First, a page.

Iran’s Long Road To Reintegrating With The World Financial System

on March 02, 2016 at 10:00 AM


The recent warning by the Financial Action Task Force to banks about dealings with Iran shows that the end of nuclear sanctions was only the start of a long process.

In its first public statement on Iran since sanctions relief went into effect following implementation of the nuclear deal last month, the Financial Action Task Force (FATF), whose thirty-seven members include Russia and China, in mid-February urged member states to warn their banks about the risks of doing business with Iran. Coming only a month after Iran received nuclear-related sanctions relief from the United Nations, United States, and European Union, the statement underscores the risks for European and Asian banks in renewing financial ties with Iran.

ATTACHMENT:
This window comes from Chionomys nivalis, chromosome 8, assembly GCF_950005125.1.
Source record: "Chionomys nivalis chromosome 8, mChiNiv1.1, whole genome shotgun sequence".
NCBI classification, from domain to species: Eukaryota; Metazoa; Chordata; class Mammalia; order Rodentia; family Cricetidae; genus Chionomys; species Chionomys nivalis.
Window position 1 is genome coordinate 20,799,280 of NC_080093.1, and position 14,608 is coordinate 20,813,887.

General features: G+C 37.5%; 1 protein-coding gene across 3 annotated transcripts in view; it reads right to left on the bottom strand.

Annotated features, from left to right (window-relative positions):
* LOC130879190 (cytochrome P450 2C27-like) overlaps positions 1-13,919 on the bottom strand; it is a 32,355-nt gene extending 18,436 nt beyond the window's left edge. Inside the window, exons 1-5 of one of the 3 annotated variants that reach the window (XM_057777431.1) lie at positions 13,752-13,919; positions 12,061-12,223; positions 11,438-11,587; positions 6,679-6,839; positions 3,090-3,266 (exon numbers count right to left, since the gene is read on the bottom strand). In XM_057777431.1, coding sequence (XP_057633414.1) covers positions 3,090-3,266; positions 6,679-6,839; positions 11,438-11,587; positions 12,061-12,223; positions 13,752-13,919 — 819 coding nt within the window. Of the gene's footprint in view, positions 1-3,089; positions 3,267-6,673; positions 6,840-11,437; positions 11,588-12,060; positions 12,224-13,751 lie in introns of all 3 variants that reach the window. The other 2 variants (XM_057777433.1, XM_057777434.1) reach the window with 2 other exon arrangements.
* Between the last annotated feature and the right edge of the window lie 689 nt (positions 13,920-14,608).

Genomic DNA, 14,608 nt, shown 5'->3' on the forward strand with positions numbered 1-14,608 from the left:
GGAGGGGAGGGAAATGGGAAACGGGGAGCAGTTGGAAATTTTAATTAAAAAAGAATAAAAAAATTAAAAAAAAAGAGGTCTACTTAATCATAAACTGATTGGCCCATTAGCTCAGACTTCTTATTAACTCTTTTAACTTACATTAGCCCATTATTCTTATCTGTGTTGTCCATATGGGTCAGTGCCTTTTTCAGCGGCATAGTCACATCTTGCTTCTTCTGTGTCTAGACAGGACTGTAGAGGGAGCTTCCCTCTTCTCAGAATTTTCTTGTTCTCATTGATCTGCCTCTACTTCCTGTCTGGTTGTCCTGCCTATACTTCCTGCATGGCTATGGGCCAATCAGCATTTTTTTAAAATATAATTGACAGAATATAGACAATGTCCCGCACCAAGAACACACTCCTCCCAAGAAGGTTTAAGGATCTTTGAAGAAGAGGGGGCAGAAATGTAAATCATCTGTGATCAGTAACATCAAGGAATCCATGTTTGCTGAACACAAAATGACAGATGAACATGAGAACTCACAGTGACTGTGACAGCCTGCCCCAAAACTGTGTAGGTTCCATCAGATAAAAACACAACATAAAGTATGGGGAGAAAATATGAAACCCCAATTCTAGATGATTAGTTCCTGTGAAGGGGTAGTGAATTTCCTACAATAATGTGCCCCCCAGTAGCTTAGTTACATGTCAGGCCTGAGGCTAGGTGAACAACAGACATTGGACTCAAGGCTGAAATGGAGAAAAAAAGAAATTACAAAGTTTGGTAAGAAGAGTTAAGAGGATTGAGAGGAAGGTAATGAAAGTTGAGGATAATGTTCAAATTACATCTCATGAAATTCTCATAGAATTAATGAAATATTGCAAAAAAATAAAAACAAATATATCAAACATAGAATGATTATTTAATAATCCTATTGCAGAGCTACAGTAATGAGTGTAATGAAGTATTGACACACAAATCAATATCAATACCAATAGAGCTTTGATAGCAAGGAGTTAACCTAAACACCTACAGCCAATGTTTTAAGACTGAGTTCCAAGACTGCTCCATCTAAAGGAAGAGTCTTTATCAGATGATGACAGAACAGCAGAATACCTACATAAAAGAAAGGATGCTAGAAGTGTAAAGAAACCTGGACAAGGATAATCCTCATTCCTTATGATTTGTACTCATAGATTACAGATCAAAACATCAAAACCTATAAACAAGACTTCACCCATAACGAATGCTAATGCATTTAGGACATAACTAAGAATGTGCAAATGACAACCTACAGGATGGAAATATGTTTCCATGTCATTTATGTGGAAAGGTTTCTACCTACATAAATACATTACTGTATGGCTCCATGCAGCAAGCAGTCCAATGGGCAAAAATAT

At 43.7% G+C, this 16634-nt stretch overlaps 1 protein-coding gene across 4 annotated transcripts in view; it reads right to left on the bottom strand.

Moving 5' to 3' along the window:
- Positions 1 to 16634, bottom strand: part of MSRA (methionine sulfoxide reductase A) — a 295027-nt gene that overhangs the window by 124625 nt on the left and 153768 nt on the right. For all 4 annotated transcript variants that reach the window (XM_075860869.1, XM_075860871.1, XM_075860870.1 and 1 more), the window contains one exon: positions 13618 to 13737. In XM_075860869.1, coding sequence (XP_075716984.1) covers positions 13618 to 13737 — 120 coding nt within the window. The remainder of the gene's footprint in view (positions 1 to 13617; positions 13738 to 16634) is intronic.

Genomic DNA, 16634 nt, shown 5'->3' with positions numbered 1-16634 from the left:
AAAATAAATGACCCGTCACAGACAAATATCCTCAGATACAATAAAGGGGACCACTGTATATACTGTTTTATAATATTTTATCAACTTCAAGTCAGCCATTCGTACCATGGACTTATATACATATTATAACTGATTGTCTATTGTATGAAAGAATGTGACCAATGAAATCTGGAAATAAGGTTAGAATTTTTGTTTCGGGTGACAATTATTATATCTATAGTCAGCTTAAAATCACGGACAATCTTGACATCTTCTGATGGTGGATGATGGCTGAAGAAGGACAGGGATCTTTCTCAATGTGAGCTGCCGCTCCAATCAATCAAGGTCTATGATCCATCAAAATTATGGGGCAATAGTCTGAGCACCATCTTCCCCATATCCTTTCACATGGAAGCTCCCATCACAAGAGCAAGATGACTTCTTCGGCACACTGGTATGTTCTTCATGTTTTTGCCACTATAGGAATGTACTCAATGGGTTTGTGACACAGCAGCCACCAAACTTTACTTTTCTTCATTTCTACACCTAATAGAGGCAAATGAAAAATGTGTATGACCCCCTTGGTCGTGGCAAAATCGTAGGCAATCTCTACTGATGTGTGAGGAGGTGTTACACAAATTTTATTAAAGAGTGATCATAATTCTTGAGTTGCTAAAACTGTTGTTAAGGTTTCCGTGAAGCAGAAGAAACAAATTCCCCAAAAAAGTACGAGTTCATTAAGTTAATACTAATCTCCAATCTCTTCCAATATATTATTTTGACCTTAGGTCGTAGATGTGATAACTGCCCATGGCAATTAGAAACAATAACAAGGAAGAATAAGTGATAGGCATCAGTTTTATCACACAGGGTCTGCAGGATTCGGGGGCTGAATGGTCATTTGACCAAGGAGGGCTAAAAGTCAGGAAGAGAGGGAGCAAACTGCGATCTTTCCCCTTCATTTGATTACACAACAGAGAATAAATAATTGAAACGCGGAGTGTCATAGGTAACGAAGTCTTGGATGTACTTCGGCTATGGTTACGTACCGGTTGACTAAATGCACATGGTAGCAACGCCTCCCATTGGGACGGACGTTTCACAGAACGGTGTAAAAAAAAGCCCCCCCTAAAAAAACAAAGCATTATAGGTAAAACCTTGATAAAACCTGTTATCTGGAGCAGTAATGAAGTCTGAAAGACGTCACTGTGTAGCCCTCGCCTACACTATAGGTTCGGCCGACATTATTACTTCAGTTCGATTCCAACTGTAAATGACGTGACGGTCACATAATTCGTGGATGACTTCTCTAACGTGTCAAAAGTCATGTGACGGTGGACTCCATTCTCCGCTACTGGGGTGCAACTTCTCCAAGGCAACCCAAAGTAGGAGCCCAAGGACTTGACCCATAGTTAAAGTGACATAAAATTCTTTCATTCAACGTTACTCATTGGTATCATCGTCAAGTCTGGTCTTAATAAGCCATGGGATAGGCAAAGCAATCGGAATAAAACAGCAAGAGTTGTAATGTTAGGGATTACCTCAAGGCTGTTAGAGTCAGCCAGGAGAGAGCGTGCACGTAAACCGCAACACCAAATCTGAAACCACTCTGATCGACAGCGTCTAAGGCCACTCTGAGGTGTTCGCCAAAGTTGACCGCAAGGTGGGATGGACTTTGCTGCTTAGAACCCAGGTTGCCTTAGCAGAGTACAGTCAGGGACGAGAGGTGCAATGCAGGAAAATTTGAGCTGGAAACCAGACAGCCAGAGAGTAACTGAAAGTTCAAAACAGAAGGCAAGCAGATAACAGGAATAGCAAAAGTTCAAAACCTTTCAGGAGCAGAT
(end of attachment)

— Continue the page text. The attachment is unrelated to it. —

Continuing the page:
Established in 1989 by the G-7 (Canada, France, Germany, Italy, Japan, Britain, and the United States), the FATF is the international standard-setting body for anti-money laundering and countering the financing of terrorism (AML/CFT). Members submit to peer reviews or “mutual evaluations” of their implementation of FATF standards, and jurisdictions that fail to address strategic AML/CFT deficiencies — whether FATF members or not — are publicly identified by the FATF in statements released following the group’s plenary meetings in February, June, and October of each year. Iran has been the subject of such statements since 2008, when the FATF revised its processes for dealing with “high-risk and non-cooperative jurisdictions.” However, despite the January lifting of U.S. and EU nuclear-related sanctions on Iran, the consensus-driven intergovernmental organization did not revise the statement it has issued three times a year since calling for member states to impose countermeasures on Iran in February 2009. The statement again urged Iran to “immediately and effectively address its AML/CFT deficiencies,” noting that if Iran failed to do so, the FATF would consider calling on member states to strengthen countermeasures at its June 2016 meeting.